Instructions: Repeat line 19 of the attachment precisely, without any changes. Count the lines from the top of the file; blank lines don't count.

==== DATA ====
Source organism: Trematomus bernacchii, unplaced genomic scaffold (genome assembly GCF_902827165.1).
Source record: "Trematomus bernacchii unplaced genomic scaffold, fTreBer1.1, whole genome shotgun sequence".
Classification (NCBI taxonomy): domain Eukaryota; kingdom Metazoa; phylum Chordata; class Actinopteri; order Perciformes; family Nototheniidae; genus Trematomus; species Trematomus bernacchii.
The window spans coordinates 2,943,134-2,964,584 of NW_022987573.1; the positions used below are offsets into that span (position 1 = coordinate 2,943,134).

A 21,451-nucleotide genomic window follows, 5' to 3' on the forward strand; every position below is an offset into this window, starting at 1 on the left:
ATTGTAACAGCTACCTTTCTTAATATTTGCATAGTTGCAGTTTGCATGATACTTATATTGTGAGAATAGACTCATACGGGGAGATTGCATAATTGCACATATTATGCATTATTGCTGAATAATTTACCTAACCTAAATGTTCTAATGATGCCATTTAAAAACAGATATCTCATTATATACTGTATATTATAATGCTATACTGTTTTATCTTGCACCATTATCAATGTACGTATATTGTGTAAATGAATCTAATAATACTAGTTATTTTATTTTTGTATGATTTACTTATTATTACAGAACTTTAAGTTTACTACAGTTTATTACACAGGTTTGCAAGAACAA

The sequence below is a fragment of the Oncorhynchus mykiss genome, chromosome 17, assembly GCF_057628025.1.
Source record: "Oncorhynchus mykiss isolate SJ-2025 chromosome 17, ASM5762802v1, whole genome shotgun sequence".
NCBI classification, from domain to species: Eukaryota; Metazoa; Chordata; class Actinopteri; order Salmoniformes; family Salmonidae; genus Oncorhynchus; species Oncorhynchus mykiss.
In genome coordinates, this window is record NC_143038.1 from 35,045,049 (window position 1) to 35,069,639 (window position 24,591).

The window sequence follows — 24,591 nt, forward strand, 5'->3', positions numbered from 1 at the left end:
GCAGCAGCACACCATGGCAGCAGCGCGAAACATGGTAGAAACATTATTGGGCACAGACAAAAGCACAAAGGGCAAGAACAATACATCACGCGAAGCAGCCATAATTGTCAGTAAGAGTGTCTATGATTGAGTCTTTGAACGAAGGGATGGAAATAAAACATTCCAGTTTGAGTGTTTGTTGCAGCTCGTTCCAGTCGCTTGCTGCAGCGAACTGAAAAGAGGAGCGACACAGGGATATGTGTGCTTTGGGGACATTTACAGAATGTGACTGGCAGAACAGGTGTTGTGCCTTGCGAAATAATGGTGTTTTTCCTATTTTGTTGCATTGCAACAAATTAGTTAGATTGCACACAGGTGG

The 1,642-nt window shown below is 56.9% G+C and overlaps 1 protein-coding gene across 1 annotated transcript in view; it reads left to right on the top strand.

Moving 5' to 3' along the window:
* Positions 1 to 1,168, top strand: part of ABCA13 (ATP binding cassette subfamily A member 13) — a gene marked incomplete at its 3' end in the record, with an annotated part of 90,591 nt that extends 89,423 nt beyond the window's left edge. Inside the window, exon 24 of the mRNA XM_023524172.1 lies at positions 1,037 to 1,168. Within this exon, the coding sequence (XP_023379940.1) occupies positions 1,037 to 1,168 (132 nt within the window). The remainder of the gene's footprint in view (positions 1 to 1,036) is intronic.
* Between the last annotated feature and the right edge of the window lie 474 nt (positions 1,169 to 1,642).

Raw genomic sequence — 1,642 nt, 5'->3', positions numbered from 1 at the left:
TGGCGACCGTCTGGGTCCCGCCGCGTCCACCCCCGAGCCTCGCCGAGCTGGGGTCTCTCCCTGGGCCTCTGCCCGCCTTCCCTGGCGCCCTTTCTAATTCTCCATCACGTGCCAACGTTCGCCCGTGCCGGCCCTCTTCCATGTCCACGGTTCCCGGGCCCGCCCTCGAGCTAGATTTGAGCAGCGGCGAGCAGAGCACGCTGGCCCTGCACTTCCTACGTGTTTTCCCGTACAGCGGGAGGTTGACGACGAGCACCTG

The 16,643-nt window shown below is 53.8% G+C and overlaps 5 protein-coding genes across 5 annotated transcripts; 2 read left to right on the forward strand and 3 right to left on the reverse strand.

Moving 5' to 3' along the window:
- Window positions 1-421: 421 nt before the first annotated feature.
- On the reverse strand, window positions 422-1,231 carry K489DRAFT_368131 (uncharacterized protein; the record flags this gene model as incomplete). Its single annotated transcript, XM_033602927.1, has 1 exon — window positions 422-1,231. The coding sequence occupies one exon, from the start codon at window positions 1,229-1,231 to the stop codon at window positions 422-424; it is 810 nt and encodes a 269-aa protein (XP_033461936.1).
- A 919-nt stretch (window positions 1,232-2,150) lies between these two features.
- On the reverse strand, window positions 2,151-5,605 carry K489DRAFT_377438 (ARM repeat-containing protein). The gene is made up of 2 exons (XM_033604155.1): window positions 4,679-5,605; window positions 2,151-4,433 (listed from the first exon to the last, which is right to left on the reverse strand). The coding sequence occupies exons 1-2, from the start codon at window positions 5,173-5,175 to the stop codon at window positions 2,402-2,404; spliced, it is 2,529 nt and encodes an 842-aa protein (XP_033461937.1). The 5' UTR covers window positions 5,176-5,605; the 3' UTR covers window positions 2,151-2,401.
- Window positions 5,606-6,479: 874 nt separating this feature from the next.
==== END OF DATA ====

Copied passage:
The 16,643-nt window shown below is 53.8% G+C and overlaps 5 protein-coding genes across 5 annotated transcripts; 2 read left to right on the forward strand and 3 right to left on the reverse strand.